Nestle Cerelac Row: Here’s Why Parents Must Avoid Sugary Treats for Babies & Infants

Swiss food giant Nestle is embroiled in a controversy over one of its best-selling baby food brands, Cerelac, in India as it has been found to contain high levels of added sugar in contrast to similar products in the United Kingdom, Germany, Switzerland, and other developed nations, according to an investigation by Swiss agency Public Eye.

The investigations reveal that Nestle, the world’s largest consumer goods company, adds sugar and honey to infant milk and cereal products in several countries, violating international guidelines aimed at preventing obesity and chronic diseases.

Cerelac is a range of cereals for complementary food for infants from six months onwards when doctors advise starting solid foods to meet the baby’s growing nutritional requirements.

The research revealed that in India, each serving of all 15 Cerelac baby products contains an average of nearly three grams of sugar. Conversely, the same product is marketed without added sugar in Germany and the UK. However, in Ethiopia and Thailand, it contains almost six grams per serving, according to the study.

The company, however, has issued a statement, saying its products “are manufactured to ensure the appropriate delivery of nutritional requirements such as Protein, Carbohydrates, Vitamins, Minerals, Iron etc. for early childhood”.

“We never compromise and will never compromise on the nutritional quality of our products. We constantly leverage our extensive Global Research and Development network to enhance the nutritional profile of our products.”

A Nestle India spokesperson said: “Compliance is an essential characteristic of Nestle India and we will never compromise on that. We also ensure that our products manufactured in India are in full and strict compliance with CODEX standards (a commission established by WHO and FAO) and local specifications (as required) pertaining to the requirements all nutrients including added sugars. Reduction of added sugars is a priority for Nestle India. Over the past 5 years, we have already reduced added sugars by up to 30%, depending on the variant. We regularly review our portfolio and continue to innovate and reformulate our products to further reduce the level of added sugars, without compromising on nutrition, quality, safety, and taste. Nestle India is committed to delivering the best nutrition to our consumers, which we have been doing for over 100 years and would always maintain highest standards of Nutrition, Quality and Safety in our products.”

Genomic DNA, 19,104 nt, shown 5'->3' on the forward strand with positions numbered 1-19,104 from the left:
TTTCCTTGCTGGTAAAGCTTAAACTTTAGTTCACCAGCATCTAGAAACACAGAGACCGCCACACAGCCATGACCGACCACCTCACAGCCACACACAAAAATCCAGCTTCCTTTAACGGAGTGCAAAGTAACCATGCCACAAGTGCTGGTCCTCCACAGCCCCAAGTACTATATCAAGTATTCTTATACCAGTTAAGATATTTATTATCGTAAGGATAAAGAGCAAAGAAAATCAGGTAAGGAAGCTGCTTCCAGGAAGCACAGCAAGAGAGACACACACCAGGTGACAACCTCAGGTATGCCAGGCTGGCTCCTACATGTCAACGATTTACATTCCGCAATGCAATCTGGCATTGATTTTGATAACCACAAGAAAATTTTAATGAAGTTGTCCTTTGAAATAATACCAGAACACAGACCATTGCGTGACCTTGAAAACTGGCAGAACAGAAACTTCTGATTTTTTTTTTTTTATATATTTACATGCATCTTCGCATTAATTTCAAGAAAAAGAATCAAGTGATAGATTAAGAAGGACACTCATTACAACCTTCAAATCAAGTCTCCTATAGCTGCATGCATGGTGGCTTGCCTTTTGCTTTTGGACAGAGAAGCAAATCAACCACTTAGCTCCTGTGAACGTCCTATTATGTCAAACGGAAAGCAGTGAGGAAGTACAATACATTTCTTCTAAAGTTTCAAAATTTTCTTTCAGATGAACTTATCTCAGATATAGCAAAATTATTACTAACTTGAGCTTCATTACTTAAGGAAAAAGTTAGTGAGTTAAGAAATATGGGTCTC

Sugar renders products addictive, enticing babies to consume them and consequently boosting company sales. However, this habit is unhealthy and can lead to harmful effects later in life.

Let’s understand what’s wrong with giving higher sugar to infants and babies and when and how sugar should be introduced to babies.

Why sugar is harmful

Many Indian parents choose to buy this product for their children aged 6 months to 24 months because Nestle promotes its brand Cerelac as a range of nutritious and easily digested instant cereals. In India, in 2022, the sales of Cerelac exceeded $250 million, whereas globally, it recorded sales of over $1 billion that year.

However, experts told News18 that sugary products are harmful for children and infants and parents, as well as grandparents, need to understand the reasons.

Dr Hridish Narayan Chakravarti, Consultant — Diabetology & Endocrinology, Narayana Hospital, Howrah explained that “by now, doctors have evidence that giving sugary foods too early in a child’s life may impact their developmental trajectory, influencing their food preferences and eating habits in the long term”.